On U.S. PIRG’s Right to Repair Campaign, we work to extend the lifespan of our electronics by making sure that we have the repair materials we need to fix stuff when it breaks. Proper repair is vital. If every American extended the average lifespan of their smartphones by just one year, we could save the carbon emissions equivalent of taking 636,000 cars off the road for a year.

But even in cases where a lack of good repair options leads to their early disposal, our phones or tablets or washing machines were used for some period of time. The same cannot be said for the laptops, power drills and jewelry Amazon reportedly throws out daily. 

We dug into the earth to extract the needed resources, consumed energy and created industrial waste to manufacture the thing, and burned the fuel needed to transport it from the factory floor to an Amazon fulfillment center to the customer before going back to Amazon and finally ending up in the landfill. We did all of that for a product that never saw the light of day.

Why not donate these items to someone who can use them? As Right to Repair Campaign Senior Director Nathan Proctor told VICE, “companies don't want a secondary use market of equipment that undermines the sale of new goods. By taking some amount of products out of circulation, it supports the markets that they're trying to create.” 

Vendors would rather sell you a new thing that will be stocked on the shelf in a day's time. That constant churn of products drives their bottom line, so it makes sense for companies to continue this cycle of overproduction and needless destruction. 

But this cycle can’t last forever. The rare earth metals that power our devices will eventually run out. The atmosphere will only tolerate so much carbon before our planet becomes uninhabitable. Our current rate of consumption is not sustainable.

We need to value the things that we make and the earth that allows us to make them by making devices last as long as possible. We need to fight our impulses for more stuff and make do with the abundance already at our fingertips. We need to hold accountable the powerful interests that pressure us to buy more and toss more. 

One of the things I love about cooking is experimenting. A recipe is simply a set of guidelines to use as a starting point. Don’t have lemons? Those two limes in your fruit basket will do. And don’t just zest them — squeeze the juice on the finished product for an extra kick of acidic goodness. Some of my favorite meals have come from combining the leftovers and odds and ends in my kitchen and pantry. They may not be as glamorous as a dish cooked from scratch, but they are dang tasty.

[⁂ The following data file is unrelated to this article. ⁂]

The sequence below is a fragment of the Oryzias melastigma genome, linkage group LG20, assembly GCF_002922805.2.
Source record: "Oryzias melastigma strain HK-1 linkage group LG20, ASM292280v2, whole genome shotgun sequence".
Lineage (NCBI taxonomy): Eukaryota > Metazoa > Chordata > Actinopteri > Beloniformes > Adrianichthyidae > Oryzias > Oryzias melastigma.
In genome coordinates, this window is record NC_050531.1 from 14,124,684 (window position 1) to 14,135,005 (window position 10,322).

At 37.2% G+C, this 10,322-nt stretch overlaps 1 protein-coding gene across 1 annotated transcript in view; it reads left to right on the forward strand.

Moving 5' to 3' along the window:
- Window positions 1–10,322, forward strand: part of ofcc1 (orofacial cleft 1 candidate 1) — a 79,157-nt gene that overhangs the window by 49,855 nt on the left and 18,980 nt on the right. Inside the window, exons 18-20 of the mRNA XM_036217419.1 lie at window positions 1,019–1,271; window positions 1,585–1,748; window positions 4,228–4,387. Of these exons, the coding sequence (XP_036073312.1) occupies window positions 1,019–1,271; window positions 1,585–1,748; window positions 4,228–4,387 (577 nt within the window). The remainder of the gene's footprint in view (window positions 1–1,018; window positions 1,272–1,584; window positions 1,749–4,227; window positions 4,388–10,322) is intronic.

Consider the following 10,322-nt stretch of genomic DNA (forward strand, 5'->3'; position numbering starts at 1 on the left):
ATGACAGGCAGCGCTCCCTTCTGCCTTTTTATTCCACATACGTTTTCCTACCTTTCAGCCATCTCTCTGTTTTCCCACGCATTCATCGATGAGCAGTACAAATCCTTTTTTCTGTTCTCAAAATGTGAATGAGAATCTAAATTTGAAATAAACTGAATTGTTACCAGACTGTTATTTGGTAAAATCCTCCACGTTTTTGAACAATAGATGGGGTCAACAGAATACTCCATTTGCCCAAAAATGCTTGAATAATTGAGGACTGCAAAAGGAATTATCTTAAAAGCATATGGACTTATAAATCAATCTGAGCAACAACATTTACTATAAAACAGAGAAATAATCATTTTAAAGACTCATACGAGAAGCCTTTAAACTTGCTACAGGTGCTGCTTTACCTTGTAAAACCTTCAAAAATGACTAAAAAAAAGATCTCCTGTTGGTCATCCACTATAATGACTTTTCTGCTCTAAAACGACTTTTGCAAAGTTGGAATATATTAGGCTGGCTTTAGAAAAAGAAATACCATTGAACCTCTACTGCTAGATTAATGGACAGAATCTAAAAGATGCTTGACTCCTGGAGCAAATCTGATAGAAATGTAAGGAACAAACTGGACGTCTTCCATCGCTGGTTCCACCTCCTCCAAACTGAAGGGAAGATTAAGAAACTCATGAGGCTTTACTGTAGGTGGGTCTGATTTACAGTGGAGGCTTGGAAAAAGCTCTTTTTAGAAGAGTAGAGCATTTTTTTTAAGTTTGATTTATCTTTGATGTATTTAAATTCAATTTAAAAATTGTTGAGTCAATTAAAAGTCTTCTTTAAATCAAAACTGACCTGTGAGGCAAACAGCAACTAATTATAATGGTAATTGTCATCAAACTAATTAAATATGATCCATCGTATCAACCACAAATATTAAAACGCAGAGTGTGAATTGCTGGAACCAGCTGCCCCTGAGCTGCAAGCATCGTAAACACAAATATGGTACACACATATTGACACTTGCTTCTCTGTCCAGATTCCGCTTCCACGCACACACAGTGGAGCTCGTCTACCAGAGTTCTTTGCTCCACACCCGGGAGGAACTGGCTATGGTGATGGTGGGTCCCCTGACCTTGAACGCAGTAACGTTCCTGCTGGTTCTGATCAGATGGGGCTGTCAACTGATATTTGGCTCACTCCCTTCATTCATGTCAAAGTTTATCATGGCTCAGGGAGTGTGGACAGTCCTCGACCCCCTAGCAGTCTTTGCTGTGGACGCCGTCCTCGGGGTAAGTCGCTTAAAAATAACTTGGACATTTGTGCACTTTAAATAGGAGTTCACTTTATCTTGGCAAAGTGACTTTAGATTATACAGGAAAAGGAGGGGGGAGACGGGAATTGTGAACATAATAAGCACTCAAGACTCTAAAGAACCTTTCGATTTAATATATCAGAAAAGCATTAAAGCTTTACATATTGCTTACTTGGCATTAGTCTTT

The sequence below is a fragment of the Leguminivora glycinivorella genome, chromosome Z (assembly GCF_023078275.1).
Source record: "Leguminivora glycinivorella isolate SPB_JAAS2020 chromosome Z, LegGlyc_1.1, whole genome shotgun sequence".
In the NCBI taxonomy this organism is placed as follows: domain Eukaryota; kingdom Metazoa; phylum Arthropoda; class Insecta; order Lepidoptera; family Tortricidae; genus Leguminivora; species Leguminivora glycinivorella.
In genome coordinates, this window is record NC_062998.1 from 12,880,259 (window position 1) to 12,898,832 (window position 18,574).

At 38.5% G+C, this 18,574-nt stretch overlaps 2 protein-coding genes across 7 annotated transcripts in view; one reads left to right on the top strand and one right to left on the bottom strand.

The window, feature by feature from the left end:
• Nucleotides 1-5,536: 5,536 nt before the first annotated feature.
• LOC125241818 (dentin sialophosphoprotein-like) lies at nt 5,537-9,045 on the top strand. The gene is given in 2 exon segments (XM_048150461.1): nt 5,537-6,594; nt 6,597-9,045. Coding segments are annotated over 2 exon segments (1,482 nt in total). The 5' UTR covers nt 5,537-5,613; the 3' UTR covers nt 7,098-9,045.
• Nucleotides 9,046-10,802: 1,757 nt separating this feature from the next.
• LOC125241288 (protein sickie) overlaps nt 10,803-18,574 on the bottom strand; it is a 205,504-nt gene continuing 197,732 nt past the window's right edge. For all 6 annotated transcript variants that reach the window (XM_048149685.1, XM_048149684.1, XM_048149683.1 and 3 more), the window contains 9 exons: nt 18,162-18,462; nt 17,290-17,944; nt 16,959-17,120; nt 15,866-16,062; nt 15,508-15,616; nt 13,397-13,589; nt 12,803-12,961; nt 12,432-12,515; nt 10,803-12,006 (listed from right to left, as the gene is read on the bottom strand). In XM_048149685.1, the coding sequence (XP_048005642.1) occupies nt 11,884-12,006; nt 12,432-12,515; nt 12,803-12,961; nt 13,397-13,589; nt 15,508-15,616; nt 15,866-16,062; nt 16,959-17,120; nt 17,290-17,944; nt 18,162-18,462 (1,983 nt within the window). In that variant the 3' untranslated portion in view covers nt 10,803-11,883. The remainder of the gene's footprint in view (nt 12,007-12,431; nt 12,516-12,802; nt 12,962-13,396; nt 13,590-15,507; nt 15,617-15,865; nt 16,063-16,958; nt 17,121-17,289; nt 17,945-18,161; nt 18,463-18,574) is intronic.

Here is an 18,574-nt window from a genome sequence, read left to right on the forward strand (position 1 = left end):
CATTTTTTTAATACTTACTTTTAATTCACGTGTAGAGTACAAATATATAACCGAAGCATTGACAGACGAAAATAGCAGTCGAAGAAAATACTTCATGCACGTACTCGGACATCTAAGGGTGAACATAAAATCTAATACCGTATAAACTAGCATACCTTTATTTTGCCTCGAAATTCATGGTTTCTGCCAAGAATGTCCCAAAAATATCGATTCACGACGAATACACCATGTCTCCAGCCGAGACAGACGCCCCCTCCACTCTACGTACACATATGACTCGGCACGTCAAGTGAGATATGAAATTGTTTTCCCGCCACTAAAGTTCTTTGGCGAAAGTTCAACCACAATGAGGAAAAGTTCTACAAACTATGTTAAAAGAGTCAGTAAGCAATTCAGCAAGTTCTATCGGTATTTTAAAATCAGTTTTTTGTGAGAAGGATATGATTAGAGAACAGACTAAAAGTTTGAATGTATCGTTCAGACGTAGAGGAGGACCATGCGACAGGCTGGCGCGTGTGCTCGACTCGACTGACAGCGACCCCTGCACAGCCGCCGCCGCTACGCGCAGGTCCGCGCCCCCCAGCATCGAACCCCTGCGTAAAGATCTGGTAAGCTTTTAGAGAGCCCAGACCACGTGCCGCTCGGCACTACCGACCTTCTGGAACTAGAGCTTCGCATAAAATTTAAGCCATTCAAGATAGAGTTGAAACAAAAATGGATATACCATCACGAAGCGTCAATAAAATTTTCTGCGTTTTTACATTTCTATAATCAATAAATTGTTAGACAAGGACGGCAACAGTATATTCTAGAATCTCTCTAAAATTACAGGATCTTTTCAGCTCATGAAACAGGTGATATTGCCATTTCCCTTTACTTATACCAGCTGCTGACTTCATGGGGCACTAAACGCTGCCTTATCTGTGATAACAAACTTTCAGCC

We should look at our ever-growing collections of stuff with a similarly creative eye. Do we really need those new headphones, or can we make do with the ones we already have? A simple repair could make them good as new. That’s one less device we have to mine, manufacture and transport. 

I’ll take that over free shipping any day.

Kevin O'Reilly
Director, Campaign for the Right to Repair

Author: Kevin O'Reilly

Director, Campaign for the Right to Repair

(617) 286-4658

Started on staff: 2018
B.S., B.A., cum laude, University of San Diego

Kevin helps run U.S. PIRG's Right to Repair campaign. He got his start as a Change Corps organizer, where he worked with Mighty Earth to call on Bridgestone to stop deforestation and human exploitation for natural rubber. He also led an effort to get a majority of both houses of the Massachusetts state Legislature to co-sponsor the 100% Renewable Energy Act. Kevin lives in Somerville, Massachusetts, where he enjoys reading, running and rooting for his Oakland A's from afar.